By Katie L. Walter (eds.)
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Extra info for Reading Skin in Medieval Literature and Culture
Taken together, then, the chapters in this volume trouble our reliance on the age-old categories of human language, reason, upright body posture, and noble vision in defining medieval subjects and selves. Skin instead emphasizes not the hierarchy, but the interdependency of the senses, and lays bare the intimacy of the human, the animal, the divine, and the monstrous in medieval natural philosophy, pastoral and ethical traditions, and in the literary imagination. But so too—if among skin’s signifying possibilities it “bytokens lufe” (in Bridget of Sweden’s terms), if it invites a felt response or compassion, if it permits others to touch each other, even to stand in another’s place—might it invite or contribute to different modes of relating to the medieval past, to the objects and texts of our scholarly study, in which, as Farina advocates, we might let them touch us back.
6 These meditations not only define a self attuned to the needs of a newly articulated confessional culture, but one that manifests aspects of what we might call, within an Aristotelian framework, consciousness, a word that even today has uncertain meaning. Paradoxically it is prohibitions against touch in literature and art for and about women that generate searching meditations on its metaphysical and epistemological complexities. Such prohibitions, which pervade literature written for and about women in the religious life, predominate in the thirteenth-century Middle English devotional writings known as the AB texts (which include a guide to the reclusive life Ancrene Wisse, and the related five texts that make up the Katherine group: a tract on virginity, Hali Meidenhad, three saints’ lives, and a homily on the guardianship of the soul, Sawles Warde).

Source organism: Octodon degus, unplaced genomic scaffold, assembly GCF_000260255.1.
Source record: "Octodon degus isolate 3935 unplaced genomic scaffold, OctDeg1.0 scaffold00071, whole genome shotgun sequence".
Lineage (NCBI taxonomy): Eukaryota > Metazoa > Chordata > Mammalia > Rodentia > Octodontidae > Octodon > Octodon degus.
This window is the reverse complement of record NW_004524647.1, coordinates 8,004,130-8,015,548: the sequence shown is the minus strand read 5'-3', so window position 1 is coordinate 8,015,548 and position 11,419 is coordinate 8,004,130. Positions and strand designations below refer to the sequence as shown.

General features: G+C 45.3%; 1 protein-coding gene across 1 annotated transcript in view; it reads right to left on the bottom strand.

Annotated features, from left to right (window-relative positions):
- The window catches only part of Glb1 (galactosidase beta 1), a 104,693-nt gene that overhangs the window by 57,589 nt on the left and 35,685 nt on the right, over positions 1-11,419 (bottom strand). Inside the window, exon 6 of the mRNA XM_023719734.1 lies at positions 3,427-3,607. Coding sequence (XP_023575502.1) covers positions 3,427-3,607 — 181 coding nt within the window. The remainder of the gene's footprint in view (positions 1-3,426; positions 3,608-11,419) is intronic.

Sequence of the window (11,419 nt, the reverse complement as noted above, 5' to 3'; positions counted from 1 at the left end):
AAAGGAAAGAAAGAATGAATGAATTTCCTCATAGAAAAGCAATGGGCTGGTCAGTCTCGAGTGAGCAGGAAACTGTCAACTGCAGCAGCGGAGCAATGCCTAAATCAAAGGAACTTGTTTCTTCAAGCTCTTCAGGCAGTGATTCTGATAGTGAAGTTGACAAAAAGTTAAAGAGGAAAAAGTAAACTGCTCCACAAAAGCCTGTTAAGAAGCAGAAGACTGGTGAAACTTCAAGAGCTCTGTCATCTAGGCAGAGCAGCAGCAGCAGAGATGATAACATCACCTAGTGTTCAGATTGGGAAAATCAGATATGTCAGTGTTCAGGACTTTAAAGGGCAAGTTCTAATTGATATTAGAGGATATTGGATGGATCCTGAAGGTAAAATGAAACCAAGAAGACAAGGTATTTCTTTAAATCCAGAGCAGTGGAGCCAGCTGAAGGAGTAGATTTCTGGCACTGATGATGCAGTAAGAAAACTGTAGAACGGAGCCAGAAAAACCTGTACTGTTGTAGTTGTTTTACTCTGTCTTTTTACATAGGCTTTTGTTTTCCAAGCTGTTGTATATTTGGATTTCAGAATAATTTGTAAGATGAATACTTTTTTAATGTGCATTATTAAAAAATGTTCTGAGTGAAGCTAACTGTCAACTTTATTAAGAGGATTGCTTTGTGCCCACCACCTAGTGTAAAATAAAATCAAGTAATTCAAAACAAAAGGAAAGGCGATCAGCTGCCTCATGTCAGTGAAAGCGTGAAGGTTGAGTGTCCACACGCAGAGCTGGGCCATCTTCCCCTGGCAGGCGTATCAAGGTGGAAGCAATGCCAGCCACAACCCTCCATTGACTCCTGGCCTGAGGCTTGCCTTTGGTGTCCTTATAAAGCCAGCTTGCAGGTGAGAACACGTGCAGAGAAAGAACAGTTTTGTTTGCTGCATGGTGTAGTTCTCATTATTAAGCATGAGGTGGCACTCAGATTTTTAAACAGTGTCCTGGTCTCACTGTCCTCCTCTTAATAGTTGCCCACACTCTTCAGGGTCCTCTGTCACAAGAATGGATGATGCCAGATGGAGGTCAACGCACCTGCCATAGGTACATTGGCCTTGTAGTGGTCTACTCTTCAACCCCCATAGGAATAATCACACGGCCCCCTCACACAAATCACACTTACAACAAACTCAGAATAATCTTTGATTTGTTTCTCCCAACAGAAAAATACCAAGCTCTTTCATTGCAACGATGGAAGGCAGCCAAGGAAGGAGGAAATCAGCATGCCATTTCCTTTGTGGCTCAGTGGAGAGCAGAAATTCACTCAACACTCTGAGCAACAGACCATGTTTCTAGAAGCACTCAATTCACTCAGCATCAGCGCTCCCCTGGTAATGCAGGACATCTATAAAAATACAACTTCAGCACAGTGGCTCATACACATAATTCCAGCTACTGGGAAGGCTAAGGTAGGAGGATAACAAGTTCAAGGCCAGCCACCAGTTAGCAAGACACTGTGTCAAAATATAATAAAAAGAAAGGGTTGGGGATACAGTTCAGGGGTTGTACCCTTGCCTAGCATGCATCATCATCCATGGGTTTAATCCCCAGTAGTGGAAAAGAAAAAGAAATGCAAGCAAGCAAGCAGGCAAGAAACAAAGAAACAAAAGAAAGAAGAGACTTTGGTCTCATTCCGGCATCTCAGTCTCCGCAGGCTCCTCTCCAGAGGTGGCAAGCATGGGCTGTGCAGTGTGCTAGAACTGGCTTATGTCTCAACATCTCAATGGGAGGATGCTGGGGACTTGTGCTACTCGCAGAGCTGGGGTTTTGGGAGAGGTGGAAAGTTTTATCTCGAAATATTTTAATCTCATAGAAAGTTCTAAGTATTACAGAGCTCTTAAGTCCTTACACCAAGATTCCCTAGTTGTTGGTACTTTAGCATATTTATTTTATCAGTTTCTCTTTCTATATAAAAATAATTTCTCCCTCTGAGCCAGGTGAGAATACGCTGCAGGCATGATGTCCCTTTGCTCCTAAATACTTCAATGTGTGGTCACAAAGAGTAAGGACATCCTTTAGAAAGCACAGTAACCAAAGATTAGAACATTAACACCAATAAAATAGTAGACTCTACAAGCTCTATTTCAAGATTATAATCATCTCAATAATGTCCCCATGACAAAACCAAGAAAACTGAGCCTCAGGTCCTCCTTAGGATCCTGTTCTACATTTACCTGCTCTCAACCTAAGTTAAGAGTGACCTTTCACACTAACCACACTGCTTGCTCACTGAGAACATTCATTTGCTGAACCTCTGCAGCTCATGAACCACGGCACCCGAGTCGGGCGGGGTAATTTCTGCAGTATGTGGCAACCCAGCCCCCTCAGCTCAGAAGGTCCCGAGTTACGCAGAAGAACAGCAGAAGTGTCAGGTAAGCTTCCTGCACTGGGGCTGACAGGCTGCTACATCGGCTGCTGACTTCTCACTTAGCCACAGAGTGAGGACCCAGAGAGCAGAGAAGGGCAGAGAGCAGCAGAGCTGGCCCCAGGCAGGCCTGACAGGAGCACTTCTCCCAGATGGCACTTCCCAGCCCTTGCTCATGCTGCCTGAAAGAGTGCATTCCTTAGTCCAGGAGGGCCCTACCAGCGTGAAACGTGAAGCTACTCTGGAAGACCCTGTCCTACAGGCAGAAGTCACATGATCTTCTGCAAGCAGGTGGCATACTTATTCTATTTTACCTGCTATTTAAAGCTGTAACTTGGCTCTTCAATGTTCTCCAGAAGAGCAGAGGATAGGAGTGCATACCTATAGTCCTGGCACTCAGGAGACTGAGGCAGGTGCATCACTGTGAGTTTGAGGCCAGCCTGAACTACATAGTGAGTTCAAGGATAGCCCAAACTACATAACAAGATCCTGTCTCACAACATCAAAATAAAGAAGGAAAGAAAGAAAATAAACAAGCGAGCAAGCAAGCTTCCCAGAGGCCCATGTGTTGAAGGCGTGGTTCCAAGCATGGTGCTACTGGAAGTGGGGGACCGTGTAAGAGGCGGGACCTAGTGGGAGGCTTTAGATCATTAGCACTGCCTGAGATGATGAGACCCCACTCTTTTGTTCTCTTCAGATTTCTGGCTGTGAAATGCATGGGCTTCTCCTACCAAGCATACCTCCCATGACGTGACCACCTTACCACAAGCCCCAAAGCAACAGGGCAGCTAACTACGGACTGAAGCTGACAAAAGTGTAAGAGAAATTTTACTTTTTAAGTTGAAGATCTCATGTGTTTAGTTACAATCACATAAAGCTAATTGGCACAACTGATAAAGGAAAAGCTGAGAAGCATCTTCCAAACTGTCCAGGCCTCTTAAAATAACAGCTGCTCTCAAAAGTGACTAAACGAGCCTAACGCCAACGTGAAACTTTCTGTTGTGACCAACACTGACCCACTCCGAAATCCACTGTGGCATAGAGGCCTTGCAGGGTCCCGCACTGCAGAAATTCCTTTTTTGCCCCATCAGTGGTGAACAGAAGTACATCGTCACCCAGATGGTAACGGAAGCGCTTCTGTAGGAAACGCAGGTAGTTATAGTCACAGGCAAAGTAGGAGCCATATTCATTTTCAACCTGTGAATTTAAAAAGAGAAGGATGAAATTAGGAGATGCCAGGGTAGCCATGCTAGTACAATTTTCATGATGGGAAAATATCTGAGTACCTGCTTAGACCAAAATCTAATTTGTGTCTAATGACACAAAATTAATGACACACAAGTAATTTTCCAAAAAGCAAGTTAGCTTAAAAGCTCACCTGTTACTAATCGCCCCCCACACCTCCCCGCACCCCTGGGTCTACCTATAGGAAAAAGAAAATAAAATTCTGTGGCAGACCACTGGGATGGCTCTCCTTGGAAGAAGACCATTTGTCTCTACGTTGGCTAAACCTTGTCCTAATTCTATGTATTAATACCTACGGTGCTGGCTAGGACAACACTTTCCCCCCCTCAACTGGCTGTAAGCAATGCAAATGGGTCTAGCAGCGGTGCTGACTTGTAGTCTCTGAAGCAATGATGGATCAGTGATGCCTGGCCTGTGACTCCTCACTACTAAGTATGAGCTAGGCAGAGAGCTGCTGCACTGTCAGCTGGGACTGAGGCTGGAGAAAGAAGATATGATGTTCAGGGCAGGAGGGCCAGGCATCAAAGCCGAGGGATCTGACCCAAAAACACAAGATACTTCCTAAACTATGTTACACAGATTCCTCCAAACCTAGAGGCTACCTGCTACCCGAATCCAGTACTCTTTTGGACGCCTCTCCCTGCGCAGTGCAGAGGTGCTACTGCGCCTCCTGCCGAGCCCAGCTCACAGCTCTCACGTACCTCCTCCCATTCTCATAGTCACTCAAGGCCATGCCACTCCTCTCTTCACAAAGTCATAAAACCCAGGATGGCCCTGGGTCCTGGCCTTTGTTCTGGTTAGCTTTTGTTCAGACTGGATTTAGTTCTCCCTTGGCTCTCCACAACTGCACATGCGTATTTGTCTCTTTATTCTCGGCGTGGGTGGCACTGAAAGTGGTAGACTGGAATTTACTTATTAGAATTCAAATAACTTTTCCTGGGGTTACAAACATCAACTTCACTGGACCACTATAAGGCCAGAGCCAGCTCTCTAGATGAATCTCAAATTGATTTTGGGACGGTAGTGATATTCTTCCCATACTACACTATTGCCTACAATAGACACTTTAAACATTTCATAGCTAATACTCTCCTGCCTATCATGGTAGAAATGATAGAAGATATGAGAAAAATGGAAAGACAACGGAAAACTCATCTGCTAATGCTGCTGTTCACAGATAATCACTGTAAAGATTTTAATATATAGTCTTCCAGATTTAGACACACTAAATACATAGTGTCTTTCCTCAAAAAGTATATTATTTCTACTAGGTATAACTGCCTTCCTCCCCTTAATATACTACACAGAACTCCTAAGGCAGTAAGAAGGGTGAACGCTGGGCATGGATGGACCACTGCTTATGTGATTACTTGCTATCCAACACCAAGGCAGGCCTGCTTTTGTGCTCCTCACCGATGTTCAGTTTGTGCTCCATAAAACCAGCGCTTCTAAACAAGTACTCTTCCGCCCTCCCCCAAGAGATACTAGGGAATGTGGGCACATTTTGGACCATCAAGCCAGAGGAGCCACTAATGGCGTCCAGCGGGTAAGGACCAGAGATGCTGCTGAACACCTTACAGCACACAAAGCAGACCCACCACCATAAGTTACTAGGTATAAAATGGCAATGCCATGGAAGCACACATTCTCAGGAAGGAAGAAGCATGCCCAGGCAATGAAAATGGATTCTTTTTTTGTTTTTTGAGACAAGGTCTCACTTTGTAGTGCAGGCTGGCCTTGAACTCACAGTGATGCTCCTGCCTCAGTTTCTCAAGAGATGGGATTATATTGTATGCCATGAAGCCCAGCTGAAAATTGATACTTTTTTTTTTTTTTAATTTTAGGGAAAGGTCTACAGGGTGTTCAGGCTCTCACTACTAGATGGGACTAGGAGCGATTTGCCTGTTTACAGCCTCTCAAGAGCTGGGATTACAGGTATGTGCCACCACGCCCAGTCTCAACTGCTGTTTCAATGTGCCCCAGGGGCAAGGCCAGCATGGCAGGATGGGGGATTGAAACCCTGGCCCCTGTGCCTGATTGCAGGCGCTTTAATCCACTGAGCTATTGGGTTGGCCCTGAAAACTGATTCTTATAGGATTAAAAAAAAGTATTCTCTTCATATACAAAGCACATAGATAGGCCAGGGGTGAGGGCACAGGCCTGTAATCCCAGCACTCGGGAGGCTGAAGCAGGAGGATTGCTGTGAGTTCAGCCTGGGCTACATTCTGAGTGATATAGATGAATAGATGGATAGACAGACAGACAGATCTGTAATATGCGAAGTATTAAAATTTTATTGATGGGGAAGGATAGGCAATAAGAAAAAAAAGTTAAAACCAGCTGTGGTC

21. 22 . 23. 24. 25. 26. , Pride and Prodigies, and are given by page number in the text; for the passages here, see pp. 178, 192–93. Mittman and Kim, “The Exposed Body,” p. 182. Mittman, Maps and Monsters, p. 98. html Suzannah Biernoff, Sight and Embodiment in the Middle Ages: Ocular Desires (New York: Palgrave Macmillan, 2002), p. 18. 3. Mittman, Maps and Monsters, p. 105. See Gerald of Wales, The History and Topography of Ireland, ed. and trans. John J. O’Meara (London: Penguin Books, 1982).